Asian shares muted, currencies in well-worn ranges
Jun 24 2014 , Sydney
Moves were marginal as markets slipped into something of a summer lull and MSCI's broadest index of Asia-Pacific shares outside Japan was just a fraction firmer.
Japan's Nikkei eased 0.6% while South Korea added 0.3%.
Likewise, Wall Street had barely budged with the Dow off 0.06% and the S&P 500 0.01%, while the Nasdaq added 0.01%.
The FTSEurofirst 300 index of leading European shares had lost 0.48% after Markit's Composite Purchasing Managers' Index (PMI) unexpectedly fell to 52.8 in June from May's 53.5.
The PMI surveys of manufacturing tend to be reliable, and timely, leading indicators of output trends and are closely watched by economists.
So there was relief that readings from the United States, China and Japan all rose strongly in the month. The US PMI was a particularly pleasant surprise as it climbed to a four-year peak of 57.5.
David Hensley, an economist at JPMorgan, said the PMI's taken as a whole pointed to a quickening in global industrial output, perhaps to as much as a 5% annualised pace.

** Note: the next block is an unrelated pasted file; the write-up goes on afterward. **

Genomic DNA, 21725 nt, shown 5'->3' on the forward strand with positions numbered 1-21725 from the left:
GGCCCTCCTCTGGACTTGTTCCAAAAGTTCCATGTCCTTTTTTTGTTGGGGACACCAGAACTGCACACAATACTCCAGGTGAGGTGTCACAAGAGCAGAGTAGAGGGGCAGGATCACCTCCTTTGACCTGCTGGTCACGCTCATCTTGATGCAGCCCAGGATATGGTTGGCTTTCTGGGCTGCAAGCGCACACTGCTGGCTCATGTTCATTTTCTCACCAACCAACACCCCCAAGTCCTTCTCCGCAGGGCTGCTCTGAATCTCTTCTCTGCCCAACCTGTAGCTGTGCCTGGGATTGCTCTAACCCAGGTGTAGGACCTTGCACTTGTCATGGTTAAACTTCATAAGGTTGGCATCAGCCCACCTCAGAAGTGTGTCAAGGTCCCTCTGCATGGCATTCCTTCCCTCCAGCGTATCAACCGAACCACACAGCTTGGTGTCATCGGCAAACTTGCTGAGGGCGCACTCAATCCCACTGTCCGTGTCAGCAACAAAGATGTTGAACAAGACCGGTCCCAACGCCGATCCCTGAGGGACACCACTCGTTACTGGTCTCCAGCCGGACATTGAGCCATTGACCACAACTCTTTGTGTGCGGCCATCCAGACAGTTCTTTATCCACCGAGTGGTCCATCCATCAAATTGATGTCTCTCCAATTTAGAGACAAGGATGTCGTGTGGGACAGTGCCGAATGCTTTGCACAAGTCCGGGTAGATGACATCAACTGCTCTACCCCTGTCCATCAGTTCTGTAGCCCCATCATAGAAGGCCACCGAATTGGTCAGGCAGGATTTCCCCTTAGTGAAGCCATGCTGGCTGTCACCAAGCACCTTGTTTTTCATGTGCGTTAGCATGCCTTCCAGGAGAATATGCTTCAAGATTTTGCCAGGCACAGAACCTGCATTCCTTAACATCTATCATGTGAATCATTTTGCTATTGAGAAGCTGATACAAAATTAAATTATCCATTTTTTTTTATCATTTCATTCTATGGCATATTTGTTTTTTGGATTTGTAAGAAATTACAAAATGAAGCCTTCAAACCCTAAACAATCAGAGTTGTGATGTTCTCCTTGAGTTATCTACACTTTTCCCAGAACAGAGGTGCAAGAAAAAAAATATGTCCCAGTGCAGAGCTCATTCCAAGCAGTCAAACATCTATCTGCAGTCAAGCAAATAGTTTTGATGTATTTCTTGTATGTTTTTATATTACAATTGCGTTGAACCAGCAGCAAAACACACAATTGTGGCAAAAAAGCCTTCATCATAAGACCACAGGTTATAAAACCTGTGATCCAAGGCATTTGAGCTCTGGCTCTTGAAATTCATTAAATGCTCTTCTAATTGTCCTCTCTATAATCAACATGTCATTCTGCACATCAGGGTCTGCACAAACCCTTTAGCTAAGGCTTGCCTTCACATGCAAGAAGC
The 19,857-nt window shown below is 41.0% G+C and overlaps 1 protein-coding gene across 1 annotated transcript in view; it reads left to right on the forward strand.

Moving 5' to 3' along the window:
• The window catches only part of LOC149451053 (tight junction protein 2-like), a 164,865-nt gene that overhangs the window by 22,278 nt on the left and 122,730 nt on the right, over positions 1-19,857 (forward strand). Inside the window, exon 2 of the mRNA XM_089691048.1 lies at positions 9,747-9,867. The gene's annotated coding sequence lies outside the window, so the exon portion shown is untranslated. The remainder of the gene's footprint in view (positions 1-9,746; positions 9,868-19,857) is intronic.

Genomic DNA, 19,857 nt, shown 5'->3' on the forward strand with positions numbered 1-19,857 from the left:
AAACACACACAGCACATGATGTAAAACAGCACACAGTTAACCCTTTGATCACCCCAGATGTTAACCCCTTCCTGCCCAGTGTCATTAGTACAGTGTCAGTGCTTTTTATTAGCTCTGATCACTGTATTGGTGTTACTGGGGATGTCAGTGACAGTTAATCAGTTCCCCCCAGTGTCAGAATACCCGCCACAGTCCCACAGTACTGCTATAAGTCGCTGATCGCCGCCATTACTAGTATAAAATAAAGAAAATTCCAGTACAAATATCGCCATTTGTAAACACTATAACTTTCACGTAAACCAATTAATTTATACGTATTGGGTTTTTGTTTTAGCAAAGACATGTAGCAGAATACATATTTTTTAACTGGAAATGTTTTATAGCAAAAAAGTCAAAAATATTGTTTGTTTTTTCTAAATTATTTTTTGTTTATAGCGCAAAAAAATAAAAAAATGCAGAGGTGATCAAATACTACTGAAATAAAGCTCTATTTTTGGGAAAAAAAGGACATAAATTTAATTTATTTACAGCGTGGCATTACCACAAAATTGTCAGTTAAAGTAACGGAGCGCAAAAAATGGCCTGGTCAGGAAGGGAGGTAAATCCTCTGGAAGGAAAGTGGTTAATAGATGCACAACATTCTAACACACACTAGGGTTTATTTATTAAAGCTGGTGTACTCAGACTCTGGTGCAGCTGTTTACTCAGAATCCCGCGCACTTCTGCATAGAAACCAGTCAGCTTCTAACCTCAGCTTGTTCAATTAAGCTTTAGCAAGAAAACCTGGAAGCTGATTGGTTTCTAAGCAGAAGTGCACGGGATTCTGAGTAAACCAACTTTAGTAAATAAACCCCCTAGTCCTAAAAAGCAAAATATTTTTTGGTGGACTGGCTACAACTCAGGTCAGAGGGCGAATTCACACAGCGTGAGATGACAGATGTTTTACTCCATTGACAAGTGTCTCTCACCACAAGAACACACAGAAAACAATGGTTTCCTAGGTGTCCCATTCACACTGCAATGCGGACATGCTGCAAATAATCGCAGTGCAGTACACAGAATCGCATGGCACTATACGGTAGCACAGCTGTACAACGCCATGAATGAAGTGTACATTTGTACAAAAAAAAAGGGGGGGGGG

"Emerging Asia lies at the centre of global manufacturing, so any acceleration in global activity normally would be confirmed there," he added.
"The continued recovery in China's manufacturing PMI is a positive sign, both outright and because China's survey typically is aligned with the broader EM complex. The trend in official data for EM Asia ex China remains murky, however."
The disappointing euro zone PMI's weighed on the euro, while the better Chinese data boosted the Australian dollar given the country's close trade ties.
The euro was flat at $1.3600 while the Aussie was up at $0.9423 having touched a three-month peak overnight.
Against the yen, the common currency stood at 138.60, while the dollar fetched 101.87.
That left the dollar index little changed at 80.271, well within 80.000-81.000 seen since May.
The economic diary is bare for much of Asia on Tuesday though Japanese Prime Minister Shinzo Abe should detail more of his so-called "Third Arrow" policies including phased corporate tax cuts, public pension reforms and proposed dance hall deregulation.
Given that many have already been leaked or announced by officials, the risk is that the measures are likely to receive a lukewarm response from investors. Still, the market will be keen to see how they are fleshed out and implemented.
In commodity markets, gold was underpinned by geopolitical tensions amid the increasing violence in Iraq, while platinum eased as South African miners' union declared an official end to a five-month strike.
Spot gold was sitting tight at $1,315.00 an ounce as the market consolidated last week's 3% jump.
Brent crude edged back from nine-month highs as concerns waned that a Sunni Islamist insurgency in Iraq would cut the country's oil exports.
Brent fell 40 cents to $113.72 a barrel and US crude for August delivery shed 55 cents to $105.62.